Explore BrainMass
Share

The Cerebral Cortex and the Motor Cortex

This content was STOLEN from BrainMass.com - View the original, and get the already-completed solution here!

1. What regions in the cerebral cortex are known to be involved in movement?

2. How do these areas contribute to the production of motor behavior?

© BrainMass Inc. brainmass.com October 25, 2018, 12:50 am ad1c9bdddf
https://brainmass.com/psychology/motor-cortex/cerebral-motor-cortex-movement-behavior-242375

Solution Preview

RESPONSE:

1. What regions in the cerebral cortex are known to be involved in movement?

The cerebral cortex is the outer covering of gray matter over the hemispheres. This is typically 2- 3 mm thick. The Neuromotor System is components of the central nervous system (CNS) and peripheral nervous system (PNS) involved in the control of coordinated movement.

Motor cortex is a term that describes regions of the cerebral cortex involved in the planning, control, and execution of voluntary motor functions. Three areas are involved: the primary motor cortex, the lateral premotor area (PLA) and the supplementary motor area (SMA), which have other connections to other parts of the brain as described below:

1. The primary motor cortex (MI; area 4) is in the precentral gyrus. This is the origin of most of the corticospinal tract and a large number of cortical bulbar fibers, particularly those controlling motor cranial nerves. This also has projections to the thalamus and basal ganglion. The VL of the thalamus makes significant input to this nucleus and the ...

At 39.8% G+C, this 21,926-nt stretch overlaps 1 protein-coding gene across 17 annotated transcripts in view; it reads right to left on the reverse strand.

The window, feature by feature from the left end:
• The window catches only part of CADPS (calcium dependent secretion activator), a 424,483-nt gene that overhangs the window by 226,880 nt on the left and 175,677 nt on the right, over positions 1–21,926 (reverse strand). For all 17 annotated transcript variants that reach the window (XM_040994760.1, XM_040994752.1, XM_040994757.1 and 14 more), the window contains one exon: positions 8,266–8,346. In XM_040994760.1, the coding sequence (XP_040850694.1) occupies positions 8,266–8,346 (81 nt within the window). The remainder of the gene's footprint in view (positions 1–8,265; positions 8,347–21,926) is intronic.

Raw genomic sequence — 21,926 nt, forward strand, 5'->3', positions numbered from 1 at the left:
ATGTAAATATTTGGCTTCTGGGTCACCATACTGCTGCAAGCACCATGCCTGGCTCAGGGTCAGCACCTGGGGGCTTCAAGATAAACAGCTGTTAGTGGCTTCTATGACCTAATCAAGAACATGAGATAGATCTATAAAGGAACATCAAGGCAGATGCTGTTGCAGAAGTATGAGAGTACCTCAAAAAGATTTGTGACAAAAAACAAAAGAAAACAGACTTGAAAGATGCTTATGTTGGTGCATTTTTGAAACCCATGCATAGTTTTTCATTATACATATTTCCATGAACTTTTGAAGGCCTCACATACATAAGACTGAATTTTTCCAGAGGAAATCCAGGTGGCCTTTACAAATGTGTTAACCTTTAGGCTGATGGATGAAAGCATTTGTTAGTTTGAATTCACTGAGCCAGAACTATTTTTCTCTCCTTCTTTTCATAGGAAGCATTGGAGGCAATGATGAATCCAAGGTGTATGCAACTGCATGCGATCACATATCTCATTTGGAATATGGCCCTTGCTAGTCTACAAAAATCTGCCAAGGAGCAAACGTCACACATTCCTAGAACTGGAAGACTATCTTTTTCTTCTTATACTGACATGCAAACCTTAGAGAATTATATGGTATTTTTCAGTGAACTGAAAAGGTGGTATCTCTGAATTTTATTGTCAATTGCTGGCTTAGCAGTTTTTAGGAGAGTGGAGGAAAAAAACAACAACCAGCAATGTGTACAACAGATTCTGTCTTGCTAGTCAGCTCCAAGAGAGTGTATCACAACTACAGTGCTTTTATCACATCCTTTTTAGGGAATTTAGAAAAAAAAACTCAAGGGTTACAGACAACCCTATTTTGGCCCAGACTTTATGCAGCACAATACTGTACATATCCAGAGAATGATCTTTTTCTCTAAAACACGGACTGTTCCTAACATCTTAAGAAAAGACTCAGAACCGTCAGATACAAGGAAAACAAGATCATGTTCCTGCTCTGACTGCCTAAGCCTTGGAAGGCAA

Solution Summary

Through discussion and diagram, this solution describes the regions in the cerebral cortex that are known to be involved in movement. It also explains how these areas contribute to the production of motor behavior. Supplemented with an article describing the cerebral cortex.

$2.19
See Also This Related BrainMass Solution

Cerebral Cortex & Evolution of the Motor Cortex

What regions in the cerebral cortex are known to be involved in movement? How do these areas contribute to the production of motor behavior?

Located at approximately mid-brain and at the very back of the temporal lobe is the motor cortex, which is the area of the cerebral cortex that controls voluntary movements (Dubuc, 2008). Within the motor cortex are two sections that work together and separately to create fluid and complete movements. These sections consist of the primary motor cortex (area 4) and the supplementary motor area (SMA or area 6) (Dubuc, 2008). The primary motor cortex of the brain contributes to voluntary movement through generating signals to the opposite side of the body, letting the muscles know that it is time to move (Brain Connection, 2009). Since this action is simple, this area of the brain is considered a part of lower evolution, in that it evolved early in the species. The supplementary motor area is an area that is more involved in understanding spatial awareness, learned movements, and calculating strength and force to move an object. Since these actions are more complicated than simply moving a part of the body, this section of the brain is considered more advanced in that it evolved later in the species.

Do you know when we found that it was evolved? Or could it just be a section that we didn't know about because we didn't have the capability to find it early on? Are there other sections of the brain with this case of evolving?

View Full Posting Details